3. Contempt (Godard)
4. Breathless (Godard)
5. Directed by John Ford (Bogdanovich)
6. The 400 Blows (Truffaut)
7. Vertigo (Hitchcock)
8. Nightbreed (Barker)
9. Dark Horse (Solondz)
10. Seven Samurai (Kurosawa)


And . . . Action! Kathryn Bigelow as Heir Apparent to Raoul Walsh or: Why the Contemporary Hollywood Action Movie Sucks

“I know what eats a man who has endured the tension of war for years. It’s like a drug. A man can’t live without it.”
They Died with Their Boots On

“The rush of battle is a potent and often lethal addiction, for war is a drug.”
The Hurt Locker

Even though I thought highly of Kathryn Bigelow’s The Hurt Locker when it was first released in Chicago in 2009, it has only continued to rise in my esteem over the last three years. Prior to its Best Picture Oscar win, I found myself relentlessly championing it to skeptical friends, mostly by comparing it to classic Hollywood movies by John Ford and Howard Hawks. It does, after all, examine group dynamics and the theme of “professionalism” a la Hawks. And, in its unforgettable lead character of Sgt. William James (Jeremy Renner), it also arguably provides contemporary audiences with a 21st century equivalent of The Searchers‘ Ethan Edwards: a tragic hero whose “virtues” are ironically what prevent him from becoming a productive member of the very society that he is ostensibly helping to save and thus allowing to perpetuate. (I firmly believe that the film’s controversial and ambiguous ending is an illustration that James will never be a good husband or father.) Now, after going on a binge of watching movies by the great Raoul Walsh, I realize that my analogy was a little off; it is Walsh that Bigelow resembles more closely than his contemporaries Ford or Hawks.

Andrew Sarris (RIP!) aptly, and famously, summed up the heroes of Raoul Walsh by contrasting them with the heroes of Ford and Hawks: “If the heroes of Ford are sustained by tradition, and the heroes of Hawks by professionalism, the heroes of Walsh are sustained by nothing more than a feeling of adventure. The Walshian hero is less interested in the why or the how than in the what. He is always plunging into the unknown, never too sure what he will find there.” In other words, Walsh’s heroes, like Walsh himself, were “adrenaline junkies,” a phrase that has also been used to describe Bigelow’s characters. The adventurousness of Walsh’s heroes, whether they are gangsters, cavalrymen, prizefighters or western outlaws, was explicitly mirrored by Walsh himself, who captured their stories through an adventurous brand of filmmaking – usually by shooting on location in exotic locales and favoring sequences involving elaborately choreographed action over dialogue-based scenes. It is precisely this “feeling of adventure,” filmmaking as athleticism, that binds Bigelow and Walsh and that makes the Hurt Locker helmer the old master’s true heir apparent.

The question then arises: why has The Hurt Locker been treated like an “art film” instead of the Walshian action film that it is? This can only be answered by looking at how the action genre has evolved over the last century. It is a sad reality that the American action movie has suffered more than any other single genre since the decline of the old studio system. The very phrase “action film,” as utilized by a great critic like Manny Farber, used to be synonymous with a movie that was made cheaply, quickly and on a small scale. (It now seems incredible but Farber used the phrase “underground film” to essentially mean action movie.) No more. While good unpretentious action films are still churned out on a regular basis by various Asian filmmakers (Johnnie To, Takashi Miike, Na Hong-jin, etc.), Hollywood has all but doomed the genre by consigning it to the fate of the bloated, CGI-laden spectacle. The contemporary Hollywood action movie, as exemplified by Michael Bay and his alarming number of imitators, typically clocks in at over two and a half hours, does not exceed the PG-13 rating and has a budget of over 100 million dollars (traits that are all, depressingly, interrelated). What does it say that a film like the original Die Hard, a Hollywood action juggernaut that still probably stands as the finest of the 1980s, now looks both relatively modest and adult by comparison?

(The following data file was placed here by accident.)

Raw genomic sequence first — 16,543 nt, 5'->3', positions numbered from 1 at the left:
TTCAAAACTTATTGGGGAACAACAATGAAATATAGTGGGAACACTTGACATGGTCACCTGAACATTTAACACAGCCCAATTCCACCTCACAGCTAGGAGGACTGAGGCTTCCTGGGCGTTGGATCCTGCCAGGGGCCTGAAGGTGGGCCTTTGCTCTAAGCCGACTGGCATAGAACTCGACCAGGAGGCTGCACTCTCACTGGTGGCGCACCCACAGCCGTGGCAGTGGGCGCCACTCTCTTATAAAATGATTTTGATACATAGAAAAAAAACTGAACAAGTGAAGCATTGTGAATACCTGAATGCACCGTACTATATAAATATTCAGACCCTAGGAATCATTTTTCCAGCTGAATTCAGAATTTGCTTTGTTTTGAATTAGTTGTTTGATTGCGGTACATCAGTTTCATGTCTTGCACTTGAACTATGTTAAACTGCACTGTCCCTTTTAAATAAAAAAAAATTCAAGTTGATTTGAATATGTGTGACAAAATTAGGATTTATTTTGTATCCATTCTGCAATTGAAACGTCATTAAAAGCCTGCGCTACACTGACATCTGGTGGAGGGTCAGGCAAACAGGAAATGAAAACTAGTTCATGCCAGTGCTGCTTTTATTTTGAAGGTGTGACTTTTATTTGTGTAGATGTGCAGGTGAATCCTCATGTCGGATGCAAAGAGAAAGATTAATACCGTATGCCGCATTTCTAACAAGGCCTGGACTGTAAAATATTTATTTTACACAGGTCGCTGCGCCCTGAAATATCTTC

I hasten to add that the real problem with Bay and his ilk has nothing to do with money spent nor technology used. The biggest problem is that the filmmaking is simply inept (e.g., the axis-of-action rule is mindlessly disregarded, hyperkinetic editing is employed less to complement the action than to keep the viewer in a state of perpetual agitation, etc.). Money and technology do not automatically have to take the place of craftsmanship, as David Fincher’s ingenious and seamless use of CGI proves, and yet the best technology and the worst art frequently do go hand in hand. My first thought upon seeing the relatively lo-fi Hurt Locker (it was shot partly on 16mm and partly on digital), after getting over its initial heart-stopping, visceral impact, was to marvel at just how damn well made it is. I’ll never forget watching, for the first time, the firefight scene with the mercenaries in the desert and having this strange feeling come over me; it seemed almost novel to be watching a new American film involving characters shooting at each other over a long distance where the spatial and temporal relationships between them made perfect sense. More than anything else, I believe it was respect for Bigelow’s craftsmanship that lay at the heart of The Hurt Locker‘s critical love. Sadly, while Raoul Walsh used to direct action set pieces better than anyone, he has still not gotten his critical due and was never even nominated for an Oscar. In the golden age of Hollywood, his basic skills as a director weren’t considered unusual.